The first step is to chart out all wants and needs and differentiate between immediate and long-term ones. Then, prepare a timeline of when each need may have to be fulfilled.
Once the timeline is fixed, one needs to look at different investment options and, ideally, start saving early even for long-term needs to benefit from the power of compounding. For example, let us assume you have a need which will cost R50 lakh in 10 years and the return/interest you can earn is 14%. You need to invest R18,000 every month for 10 years at 14% to reach the financial goal. However, if the goal is stretched to 15 years, with everything else remaining the same, the amount of monthly investment will only be R8,000.
It is important to understand and monitor ones cash flows, that is, from where the cash comes in and where it gets expended. With regards to income, one should also be sure of how long that particular income stream will last. Prepare a budget based on past financials and predict the probable future income.
It is crucial to factor in inflation. If the income exceeds expenses on a consistent basis, the financial plan is working for you, or else its time to revisit the plan.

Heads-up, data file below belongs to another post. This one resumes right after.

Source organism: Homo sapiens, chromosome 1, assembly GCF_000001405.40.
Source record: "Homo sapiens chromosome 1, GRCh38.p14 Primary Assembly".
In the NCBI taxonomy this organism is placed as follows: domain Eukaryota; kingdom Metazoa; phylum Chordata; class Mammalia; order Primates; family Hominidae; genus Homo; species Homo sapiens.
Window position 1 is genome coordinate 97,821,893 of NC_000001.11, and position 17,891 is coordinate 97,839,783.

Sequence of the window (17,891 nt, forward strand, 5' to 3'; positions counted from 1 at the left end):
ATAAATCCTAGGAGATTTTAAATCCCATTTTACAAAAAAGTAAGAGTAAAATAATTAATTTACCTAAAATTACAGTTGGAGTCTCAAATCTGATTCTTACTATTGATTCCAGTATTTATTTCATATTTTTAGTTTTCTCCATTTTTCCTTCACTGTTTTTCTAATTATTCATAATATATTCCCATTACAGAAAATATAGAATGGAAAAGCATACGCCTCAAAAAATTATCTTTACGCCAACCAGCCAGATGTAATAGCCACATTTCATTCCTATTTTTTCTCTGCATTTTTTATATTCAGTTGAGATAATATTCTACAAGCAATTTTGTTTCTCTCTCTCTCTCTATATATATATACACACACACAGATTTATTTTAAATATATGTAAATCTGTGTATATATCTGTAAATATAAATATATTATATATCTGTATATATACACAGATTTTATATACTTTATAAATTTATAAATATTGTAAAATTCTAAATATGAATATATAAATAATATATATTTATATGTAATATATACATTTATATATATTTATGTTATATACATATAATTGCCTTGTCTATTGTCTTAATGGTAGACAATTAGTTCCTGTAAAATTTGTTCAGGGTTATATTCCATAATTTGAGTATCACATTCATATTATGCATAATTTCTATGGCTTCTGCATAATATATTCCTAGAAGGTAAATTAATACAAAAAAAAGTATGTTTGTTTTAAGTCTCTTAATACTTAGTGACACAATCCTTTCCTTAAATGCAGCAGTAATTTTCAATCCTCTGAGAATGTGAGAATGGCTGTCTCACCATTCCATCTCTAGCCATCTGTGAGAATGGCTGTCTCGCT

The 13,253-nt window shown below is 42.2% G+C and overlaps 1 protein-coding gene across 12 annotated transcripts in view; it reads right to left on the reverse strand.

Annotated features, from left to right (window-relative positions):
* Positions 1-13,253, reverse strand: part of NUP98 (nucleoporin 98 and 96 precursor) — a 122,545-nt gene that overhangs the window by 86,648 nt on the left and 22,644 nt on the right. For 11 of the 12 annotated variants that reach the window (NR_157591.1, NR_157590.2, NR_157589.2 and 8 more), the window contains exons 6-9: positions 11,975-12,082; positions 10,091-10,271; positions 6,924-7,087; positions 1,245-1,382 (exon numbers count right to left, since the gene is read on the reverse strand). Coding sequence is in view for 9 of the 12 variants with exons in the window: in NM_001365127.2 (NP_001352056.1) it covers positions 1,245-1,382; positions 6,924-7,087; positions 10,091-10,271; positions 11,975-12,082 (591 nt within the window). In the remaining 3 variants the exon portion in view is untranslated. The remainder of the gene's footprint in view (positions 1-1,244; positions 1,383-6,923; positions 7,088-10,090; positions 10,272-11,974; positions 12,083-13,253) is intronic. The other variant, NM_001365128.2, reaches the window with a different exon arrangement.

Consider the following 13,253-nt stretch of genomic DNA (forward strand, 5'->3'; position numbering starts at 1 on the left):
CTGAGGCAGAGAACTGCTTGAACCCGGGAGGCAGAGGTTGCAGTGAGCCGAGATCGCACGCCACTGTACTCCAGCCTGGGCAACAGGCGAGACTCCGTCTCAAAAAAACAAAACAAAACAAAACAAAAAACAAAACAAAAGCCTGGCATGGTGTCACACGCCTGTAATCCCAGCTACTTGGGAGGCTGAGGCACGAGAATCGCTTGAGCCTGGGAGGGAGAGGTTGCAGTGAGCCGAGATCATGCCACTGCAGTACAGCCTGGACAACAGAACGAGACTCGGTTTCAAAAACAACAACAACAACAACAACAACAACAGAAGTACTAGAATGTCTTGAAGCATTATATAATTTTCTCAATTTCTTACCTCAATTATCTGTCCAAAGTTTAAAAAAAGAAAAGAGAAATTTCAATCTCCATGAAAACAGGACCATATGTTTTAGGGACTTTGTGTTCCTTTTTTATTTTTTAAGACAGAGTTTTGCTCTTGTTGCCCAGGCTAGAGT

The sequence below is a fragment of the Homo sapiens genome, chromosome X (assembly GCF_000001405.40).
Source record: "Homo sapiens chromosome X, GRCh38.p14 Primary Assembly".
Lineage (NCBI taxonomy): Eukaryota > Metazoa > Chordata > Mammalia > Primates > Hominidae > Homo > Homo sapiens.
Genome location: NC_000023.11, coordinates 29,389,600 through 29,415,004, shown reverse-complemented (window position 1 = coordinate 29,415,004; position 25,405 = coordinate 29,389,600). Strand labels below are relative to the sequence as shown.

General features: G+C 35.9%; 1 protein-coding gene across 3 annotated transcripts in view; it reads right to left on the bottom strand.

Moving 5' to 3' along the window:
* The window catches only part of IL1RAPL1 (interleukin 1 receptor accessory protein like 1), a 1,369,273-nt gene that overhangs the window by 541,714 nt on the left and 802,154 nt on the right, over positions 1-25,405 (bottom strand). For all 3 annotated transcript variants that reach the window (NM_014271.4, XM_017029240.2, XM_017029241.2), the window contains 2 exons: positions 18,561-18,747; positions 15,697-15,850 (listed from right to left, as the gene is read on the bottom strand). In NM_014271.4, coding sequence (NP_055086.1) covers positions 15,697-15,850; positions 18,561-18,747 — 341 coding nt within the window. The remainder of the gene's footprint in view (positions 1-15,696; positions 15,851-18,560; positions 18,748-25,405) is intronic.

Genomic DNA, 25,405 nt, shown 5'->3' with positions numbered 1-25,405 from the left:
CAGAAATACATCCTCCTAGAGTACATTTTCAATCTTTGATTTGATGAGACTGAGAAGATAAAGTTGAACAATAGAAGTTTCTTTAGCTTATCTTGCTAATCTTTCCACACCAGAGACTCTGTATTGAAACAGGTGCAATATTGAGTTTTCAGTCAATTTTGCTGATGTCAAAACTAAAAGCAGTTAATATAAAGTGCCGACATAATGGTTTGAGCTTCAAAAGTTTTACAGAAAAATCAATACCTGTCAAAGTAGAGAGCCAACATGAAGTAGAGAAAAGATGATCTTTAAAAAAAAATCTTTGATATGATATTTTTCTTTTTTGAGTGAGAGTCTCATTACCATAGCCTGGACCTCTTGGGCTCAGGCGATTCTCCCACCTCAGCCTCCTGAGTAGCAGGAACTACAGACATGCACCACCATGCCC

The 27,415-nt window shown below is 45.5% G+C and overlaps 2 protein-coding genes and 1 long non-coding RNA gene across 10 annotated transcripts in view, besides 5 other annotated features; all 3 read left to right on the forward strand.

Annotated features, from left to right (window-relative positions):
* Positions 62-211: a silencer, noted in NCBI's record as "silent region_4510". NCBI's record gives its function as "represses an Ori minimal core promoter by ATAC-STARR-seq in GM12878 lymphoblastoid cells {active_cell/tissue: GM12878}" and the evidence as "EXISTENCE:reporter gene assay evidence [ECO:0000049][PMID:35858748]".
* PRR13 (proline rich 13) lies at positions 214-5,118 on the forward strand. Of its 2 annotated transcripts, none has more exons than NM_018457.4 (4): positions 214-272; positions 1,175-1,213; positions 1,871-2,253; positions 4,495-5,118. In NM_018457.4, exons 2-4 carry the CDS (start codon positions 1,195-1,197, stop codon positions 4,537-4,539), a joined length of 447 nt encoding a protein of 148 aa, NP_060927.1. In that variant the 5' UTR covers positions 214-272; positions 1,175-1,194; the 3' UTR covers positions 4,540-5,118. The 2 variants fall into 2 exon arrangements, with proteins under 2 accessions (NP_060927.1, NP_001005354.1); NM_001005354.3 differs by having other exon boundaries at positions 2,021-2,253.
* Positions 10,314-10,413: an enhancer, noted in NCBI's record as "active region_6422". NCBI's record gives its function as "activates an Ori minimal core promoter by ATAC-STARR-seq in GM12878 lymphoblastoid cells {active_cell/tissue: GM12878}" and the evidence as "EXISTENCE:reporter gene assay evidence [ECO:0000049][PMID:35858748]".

Ideally, ones investments should be split into short-, medium- and long-term, based on the timeline of goals. Accordingly, investments should be made in different instruments and asset classes. Apart from the time horizon, you should also understand your risk appetite and invest accordingly. The lower the risk taking appetite, the more gilt or debt instruments should be used and vice-versa.
Finally, choose investment options that go well with the nature of the goals. For example, if your goal is to send your child abroad for education, it is advisable to invest money in a Public Provident Fund (PPF) since it gives tax-free fixed interest rate, security of the principal and income-tax rebate.
On the other hand, if you plan to invest for your retirement, it is advisable to invest via the National Pension Scheme (NPS), as it is the cheapest market-linked retirement option available. One can also claim tax benefits for investing in NPS under Section 80C.
Debt products like bank fixed deposits and debt funds offer reasonable returns with safety of capital. However, returns from FDs are taxable.
It is advisable to invest in mutual fund through the systematic investment plan (SIP) route, which gives better returns than most instruments but at a higher risk. People investing through SIPs tend to purchase more units when the market falls and fewer units when it rises. Therefore, the average cost per unit declines over a period of time; thus, making it an effective tool of risk management. However, this benefit can be availed of only if you stay invested for the long term as markets are volatile.
The writer is founder & CEO of Right Horizons